Ransomware is the new cybersecurity threat that is expected to continue to expand in 2016. Hackers will continue using ransomware, a malicious software that gives a hacker access and control over an individual or company’s computers, to wreak havoc in the hopes of receiving payment. This prediction arrives on the heels of a recent cybersecurity research report, which showed that more than 4 million samples of ransomware were active in the second quarter of 2015. As a result of the increased threat and to protect valuable assets, business owners and employees must become better educated about ransomware.

Ransomware

What Does Ransomware Do?

It is important to note that ransomware exists in a variety of forms; however, all forms of ransomware will keep you from using your computer in a normal capacity. Ransomware can be used to target servers, home computers, and even endpoints within an enterprise network. Typically Ransomware will encrypt files so that you can’t use them, prevent you from accessing vital business data, or stop certain applications from running. As the name suggests, ransomware is used by hackers to demand that you pay money, i.e. a ransom, to once more gain access to your computer, files, or data.

What Do Businesses And Professionals Need To Know?

One of the most important things that businesses and industry professionals need to know is that the number of enterprise ransomware victims is increasing. With each attack the top hacking groups (and individuals) are becoming more targeted in their approach. Attackers are taking the time needed to specifically research an enterprise victim. Once the research is completed, the attacker will use either a single-prong or multi-prong approach to gain access to the desired network. As soon as access is gained, the attacker will then use ransomware to target and encrypt certain file extensions or folders. Large sums of money will then be demanded from the enterprise.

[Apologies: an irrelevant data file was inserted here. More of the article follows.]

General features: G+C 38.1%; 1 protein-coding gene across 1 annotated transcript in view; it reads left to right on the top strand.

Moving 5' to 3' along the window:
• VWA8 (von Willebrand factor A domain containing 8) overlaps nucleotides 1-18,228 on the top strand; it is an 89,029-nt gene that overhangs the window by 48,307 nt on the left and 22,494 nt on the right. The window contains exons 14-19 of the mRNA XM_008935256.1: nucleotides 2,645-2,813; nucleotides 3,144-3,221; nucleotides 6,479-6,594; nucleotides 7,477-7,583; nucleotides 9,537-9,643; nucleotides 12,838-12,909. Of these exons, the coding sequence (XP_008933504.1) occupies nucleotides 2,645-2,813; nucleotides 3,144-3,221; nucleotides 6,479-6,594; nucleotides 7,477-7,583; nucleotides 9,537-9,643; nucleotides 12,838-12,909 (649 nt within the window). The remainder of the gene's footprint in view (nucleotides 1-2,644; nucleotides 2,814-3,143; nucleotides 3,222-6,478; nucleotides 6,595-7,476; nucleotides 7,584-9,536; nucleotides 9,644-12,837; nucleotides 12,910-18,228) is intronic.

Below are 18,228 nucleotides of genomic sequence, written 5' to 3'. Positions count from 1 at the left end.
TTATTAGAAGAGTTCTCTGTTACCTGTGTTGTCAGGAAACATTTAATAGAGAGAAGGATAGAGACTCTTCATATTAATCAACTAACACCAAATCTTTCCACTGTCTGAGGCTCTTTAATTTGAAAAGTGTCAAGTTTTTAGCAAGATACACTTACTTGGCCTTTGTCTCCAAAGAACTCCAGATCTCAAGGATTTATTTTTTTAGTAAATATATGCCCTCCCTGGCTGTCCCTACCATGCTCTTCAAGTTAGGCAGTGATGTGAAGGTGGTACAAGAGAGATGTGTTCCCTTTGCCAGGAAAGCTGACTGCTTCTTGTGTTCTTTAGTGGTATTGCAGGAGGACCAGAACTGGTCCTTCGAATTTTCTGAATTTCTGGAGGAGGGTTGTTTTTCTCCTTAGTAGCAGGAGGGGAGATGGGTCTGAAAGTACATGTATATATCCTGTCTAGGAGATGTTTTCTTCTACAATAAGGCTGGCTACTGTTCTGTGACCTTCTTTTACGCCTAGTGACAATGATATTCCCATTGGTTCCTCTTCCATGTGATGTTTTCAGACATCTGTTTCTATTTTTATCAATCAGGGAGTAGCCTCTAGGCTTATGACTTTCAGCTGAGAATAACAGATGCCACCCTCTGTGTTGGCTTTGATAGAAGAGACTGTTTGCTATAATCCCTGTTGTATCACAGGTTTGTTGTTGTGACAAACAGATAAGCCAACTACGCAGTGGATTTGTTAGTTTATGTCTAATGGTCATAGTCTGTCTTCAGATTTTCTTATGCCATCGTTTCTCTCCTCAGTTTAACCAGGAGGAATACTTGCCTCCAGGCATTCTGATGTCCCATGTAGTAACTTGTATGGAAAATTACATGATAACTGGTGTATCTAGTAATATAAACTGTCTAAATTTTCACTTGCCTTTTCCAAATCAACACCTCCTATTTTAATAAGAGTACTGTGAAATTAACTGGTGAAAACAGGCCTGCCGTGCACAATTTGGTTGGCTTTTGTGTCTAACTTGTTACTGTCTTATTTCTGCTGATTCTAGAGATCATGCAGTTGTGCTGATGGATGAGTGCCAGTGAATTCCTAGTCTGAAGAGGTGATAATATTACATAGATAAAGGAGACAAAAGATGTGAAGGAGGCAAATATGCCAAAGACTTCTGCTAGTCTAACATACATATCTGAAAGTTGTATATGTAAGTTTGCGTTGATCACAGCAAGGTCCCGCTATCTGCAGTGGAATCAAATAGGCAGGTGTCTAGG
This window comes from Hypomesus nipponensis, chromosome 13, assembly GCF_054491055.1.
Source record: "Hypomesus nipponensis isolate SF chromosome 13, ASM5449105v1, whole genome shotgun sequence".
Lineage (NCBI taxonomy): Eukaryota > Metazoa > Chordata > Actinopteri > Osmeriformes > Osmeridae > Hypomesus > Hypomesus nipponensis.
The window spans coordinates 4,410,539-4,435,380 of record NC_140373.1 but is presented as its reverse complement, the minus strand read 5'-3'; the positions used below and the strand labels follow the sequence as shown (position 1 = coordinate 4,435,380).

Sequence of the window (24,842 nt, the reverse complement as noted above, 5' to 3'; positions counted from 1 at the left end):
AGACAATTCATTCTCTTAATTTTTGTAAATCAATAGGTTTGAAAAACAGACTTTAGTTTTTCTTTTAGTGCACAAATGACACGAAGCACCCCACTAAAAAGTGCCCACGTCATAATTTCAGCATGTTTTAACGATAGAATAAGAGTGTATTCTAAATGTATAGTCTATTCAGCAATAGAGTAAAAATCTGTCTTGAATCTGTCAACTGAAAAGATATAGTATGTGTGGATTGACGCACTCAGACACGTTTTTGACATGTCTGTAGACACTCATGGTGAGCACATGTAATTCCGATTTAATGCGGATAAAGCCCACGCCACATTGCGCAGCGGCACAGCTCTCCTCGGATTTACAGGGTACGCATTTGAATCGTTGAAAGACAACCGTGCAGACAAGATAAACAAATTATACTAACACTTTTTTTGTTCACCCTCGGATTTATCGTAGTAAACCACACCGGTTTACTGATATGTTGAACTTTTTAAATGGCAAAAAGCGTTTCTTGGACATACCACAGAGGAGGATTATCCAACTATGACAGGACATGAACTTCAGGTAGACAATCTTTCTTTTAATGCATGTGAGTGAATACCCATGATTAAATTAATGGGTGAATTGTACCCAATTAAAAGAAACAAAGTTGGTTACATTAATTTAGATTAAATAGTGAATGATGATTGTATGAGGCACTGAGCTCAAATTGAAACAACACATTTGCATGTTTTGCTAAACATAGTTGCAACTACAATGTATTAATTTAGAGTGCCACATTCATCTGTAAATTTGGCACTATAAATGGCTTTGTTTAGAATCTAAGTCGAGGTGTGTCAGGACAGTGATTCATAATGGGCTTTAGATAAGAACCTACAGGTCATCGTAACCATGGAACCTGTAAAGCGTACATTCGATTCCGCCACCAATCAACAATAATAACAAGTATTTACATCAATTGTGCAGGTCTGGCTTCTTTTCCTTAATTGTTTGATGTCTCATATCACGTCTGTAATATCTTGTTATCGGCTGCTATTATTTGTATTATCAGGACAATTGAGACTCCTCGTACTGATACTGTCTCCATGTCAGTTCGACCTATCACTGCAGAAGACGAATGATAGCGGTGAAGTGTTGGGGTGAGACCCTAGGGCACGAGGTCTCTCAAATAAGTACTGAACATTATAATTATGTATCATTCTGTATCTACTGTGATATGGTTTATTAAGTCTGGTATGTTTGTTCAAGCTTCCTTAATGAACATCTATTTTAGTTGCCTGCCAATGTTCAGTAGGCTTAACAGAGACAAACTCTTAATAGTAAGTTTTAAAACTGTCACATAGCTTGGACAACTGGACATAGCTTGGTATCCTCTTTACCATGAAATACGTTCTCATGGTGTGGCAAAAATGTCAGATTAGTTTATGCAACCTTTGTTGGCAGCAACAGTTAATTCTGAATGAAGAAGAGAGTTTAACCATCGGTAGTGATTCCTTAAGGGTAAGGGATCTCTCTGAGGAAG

There are a few key points to note about ransomware enterprise attacks:

  1. The attacker typically has a list of the file extensions that they are going to encrypt. These files tend to be essential to business operations.
  2. Reverse-engineering the encryption (“cracking”) the files, is virtually impossible without the original encryption key. The attackers are the only people who will have the original encryption key.
  3. Unintentional human error due to a lack of cybersecurity education is one of the top reasons that hackers are able to infiltrate a network or computer.

What Precautions Can Businesses Take?

Ransomware can work its way into a computer, server, or network from practically any source. Popular modes of entry include:

  • Unsafe, un-validated, or fake websites.
  • Emails and email attachments that employees open from unknown recipients.
  • Clicking on malicious links that are embedded within social media posts, instant messenger chats, or emails.

One of the best tactics to avoid ransomware attacks is to ensure that your employees are educated about the potential dangers. From teaching employees to never click on a suspicious embedded link to showing employees how to spot fake emails or webpages, education is paramount to protecting your business and data assets. In addition to employee education, company-sensitive, confidential, and important files should be securely backed up in an unconnected and secure storage facility. By taking the latter precaution you can mitigate the bargaining power of a hacker using ransomware.

Ransomware can be used by domestic and international hackers at any point in time, unless businesses take the steps needed to protect their vital data and computer systems. Education, secure data storage, and working with a top cybersecurity company can help businesses to avoid the costly repercussions of a ransomware attack. {Company} is the trusted choice when it comes to staying ahead of the latest information technology tips, tricks, and news. Contact us at (719) 442_-6683 or send us an email at info@amnet.net for more information.

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